1922 – Executions, Vendetta and the Horror of Civil War.

Just one year and two days after Ireland achieved a level of independence, four of the men who fought in the War of Independence against British forces are executed by Irish government edict. It was just one more horrible chapter in a vicious civil war fought between erstwhile friends. The Anti-Treaty rebels executed in Mountjoy Gaol in reprisal for the assassination the previous day of pro-treaty TD Sean Hales were Liam Mellows, Rory O’Connor, Joe McKelvey and Richard Barrett.

The men had been in custody for five months and had nothing to do with the killing of Hales. Even among Pro-Treaty TDs the executions evoked horror. By any normal standards the four were simple prisoners of war. The government believed (it now seems incorrectly) that the killing of Hales was the start of an execution campaign against government ministers. In a desperate effort to stop such activity, the decision was taken to take vicious reprisal. Accused of vindictiveness by some of the Dáil critics, Minister for Justice Kevin O’Higgins reacted with passion. “There was never an act done through personal vengeance, and never an act done through hot blood. We have no higher aim than to place the people of Ireland in the saddle in Ireland, and let them do their will, but we will not acquiesce in gun-bullying, and we will take very stern and drastic measures to stop it. Personal spite, great heavens! Vindictiveness! One of these men was a friend of mine.” Rory O’Connor was best man at O’Higgins’ wedding the previous year, where they toasted the Easter Rising martyrs!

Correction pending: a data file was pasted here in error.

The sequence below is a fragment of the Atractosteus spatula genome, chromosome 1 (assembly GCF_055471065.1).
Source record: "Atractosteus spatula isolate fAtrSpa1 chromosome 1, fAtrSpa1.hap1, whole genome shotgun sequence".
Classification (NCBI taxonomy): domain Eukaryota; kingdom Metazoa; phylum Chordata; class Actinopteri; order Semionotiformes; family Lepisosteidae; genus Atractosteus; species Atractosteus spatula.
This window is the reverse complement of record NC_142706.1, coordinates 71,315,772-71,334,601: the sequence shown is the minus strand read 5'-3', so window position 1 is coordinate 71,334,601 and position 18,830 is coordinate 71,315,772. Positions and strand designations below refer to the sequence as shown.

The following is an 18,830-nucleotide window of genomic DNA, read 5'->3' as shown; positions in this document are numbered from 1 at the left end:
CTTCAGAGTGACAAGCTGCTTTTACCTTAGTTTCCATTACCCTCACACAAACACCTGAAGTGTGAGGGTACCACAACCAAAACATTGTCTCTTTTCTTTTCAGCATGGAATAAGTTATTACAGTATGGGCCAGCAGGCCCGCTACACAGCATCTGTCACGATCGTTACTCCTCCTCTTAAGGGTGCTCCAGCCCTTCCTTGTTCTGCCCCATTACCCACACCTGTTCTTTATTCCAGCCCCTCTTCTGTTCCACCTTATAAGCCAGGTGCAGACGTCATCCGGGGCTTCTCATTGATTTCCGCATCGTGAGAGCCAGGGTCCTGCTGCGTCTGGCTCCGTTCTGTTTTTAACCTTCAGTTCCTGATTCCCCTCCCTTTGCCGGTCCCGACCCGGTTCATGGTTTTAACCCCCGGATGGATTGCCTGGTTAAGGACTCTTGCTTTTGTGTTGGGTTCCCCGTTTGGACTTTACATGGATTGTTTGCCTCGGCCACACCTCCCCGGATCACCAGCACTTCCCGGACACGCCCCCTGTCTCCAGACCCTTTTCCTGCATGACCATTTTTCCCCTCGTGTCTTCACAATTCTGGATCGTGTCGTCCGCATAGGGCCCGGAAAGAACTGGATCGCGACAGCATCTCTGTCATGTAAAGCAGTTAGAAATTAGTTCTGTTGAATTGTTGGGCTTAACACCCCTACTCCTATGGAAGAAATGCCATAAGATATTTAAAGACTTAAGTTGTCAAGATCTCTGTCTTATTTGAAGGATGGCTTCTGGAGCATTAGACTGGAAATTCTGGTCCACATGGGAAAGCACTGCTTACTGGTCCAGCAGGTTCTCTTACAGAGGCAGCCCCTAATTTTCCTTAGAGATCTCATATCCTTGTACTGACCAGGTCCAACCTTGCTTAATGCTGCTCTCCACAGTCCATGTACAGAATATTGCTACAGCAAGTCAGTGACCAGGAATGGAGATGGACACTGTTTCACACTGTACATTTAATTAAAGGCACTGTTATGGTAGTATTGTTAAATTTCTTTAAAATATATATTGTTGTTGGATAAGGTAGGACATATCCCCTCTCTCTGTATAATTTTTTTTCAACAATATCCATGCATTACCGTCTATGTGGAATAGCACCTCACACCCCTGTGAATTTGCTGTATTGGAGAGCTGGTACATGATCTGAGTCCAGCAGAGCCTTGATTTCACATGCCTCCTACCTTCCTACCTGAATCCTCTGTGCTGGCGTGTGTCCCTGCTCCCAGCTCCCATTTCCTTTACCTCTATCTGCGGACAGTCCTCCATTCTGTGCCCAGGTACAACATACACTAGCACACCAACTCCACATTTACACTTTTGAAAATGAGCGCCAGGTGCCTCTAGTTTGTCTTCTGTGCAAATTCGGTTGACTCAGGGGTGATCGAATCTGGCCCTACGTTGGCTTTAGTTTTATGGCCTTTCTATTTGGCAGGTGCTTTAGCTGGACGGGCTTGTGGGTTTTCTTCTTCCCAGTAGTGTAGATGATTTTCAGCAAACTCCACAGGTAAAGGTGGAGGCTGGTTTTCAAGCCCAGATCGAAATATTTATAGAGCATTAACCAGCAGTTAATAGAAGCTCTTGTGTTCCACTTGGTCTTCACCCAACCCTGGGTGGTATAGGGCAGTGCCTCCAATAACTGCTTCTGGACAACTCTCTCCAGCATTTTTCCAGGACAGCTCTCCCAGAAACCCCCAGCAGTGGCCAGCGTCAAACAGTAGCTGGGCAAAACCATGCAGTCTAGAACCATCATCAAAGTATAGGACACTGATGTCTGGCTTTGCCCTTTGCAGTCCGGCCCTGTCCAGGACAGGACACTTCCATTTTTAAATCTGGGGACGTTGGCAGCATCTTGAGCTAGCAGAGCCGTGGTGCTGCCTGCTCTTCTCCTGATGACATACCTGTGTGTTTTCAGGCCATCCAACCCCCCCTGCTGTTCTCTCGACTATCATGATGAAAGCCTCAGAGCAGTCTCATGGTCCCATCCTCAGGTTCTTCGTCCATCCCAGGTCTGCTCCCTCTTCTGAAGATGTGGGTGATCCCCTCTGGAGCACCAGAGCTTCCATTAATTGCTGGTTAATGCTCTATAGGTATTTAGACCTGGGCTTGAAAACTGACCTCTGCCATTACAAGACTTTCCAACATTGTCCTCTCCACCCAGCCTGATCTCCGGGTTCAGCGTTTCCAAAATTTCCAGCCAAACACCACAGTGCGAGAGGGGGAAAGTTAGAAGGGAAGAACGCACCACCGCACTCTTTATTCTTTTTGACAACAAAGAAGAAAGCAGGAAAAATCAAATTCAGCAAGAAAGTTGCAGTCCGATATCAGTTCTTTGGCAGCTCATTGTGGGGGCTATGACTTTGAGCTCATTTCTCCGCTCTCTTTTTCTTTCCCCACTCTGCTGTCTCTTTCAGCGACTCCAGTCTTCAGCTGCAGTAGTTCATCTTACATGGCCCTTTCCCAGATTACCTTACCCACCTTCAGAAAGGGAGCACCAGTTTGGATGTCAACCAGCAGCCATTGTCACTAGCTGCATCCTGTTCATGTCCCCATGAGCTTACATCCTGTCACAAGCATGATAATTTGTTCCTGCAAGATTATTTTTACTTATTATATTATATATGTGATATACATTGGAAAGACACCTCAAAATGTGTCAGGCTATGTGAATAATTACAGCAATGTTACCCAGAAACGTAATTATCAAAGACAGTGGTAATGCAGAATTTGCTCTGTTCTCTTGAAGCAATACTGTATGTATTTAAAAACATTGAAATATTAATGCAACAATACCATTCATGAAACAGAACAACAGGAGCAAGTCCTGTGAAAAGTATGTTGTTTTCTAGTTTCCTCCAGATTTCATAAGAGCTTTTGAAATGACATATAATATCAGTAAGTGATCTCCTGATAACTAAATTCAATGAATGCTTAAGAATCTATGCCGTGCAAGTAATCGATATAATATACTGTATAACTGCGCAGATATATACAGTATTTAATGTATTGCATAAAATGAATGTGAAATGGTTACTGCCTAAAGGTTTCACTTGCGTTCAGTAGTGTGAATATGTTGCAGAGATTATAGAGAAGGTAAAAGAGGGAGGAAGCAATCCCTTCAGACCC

Bloody ironies would stack one upon the other. The rest of Sean Hales’ family had remained staunchly Anti-Treaty, and publicly denounced the executions.

During the War, Sean’s own brother, Tom, was captured by the British Army in Cork and was badly beaten and tortured in an effort to make him disclose the whereabouts of prominent IRA figures, including Michael Collins. He never broke, though his co-accused, Patrick Harte suffered brain damage and died in hospital. The torture of Hales and Harte is believed to have influenced a scene in the film ‘The Wind That Shakes the Barley’ in which an IRA officer’s fingernails are pulled out.

But Tom is even more famous for a different deed: in August 1922, Tom Hales took part in the republican column that ambushed and killed Michael Collins in Beal na mBláth.

Photo: Upper Left: Liam Mellows, Upper Right: Rory O’Connor, Lower Left: Richard Barrett, Lower Right: Joe McKelvey

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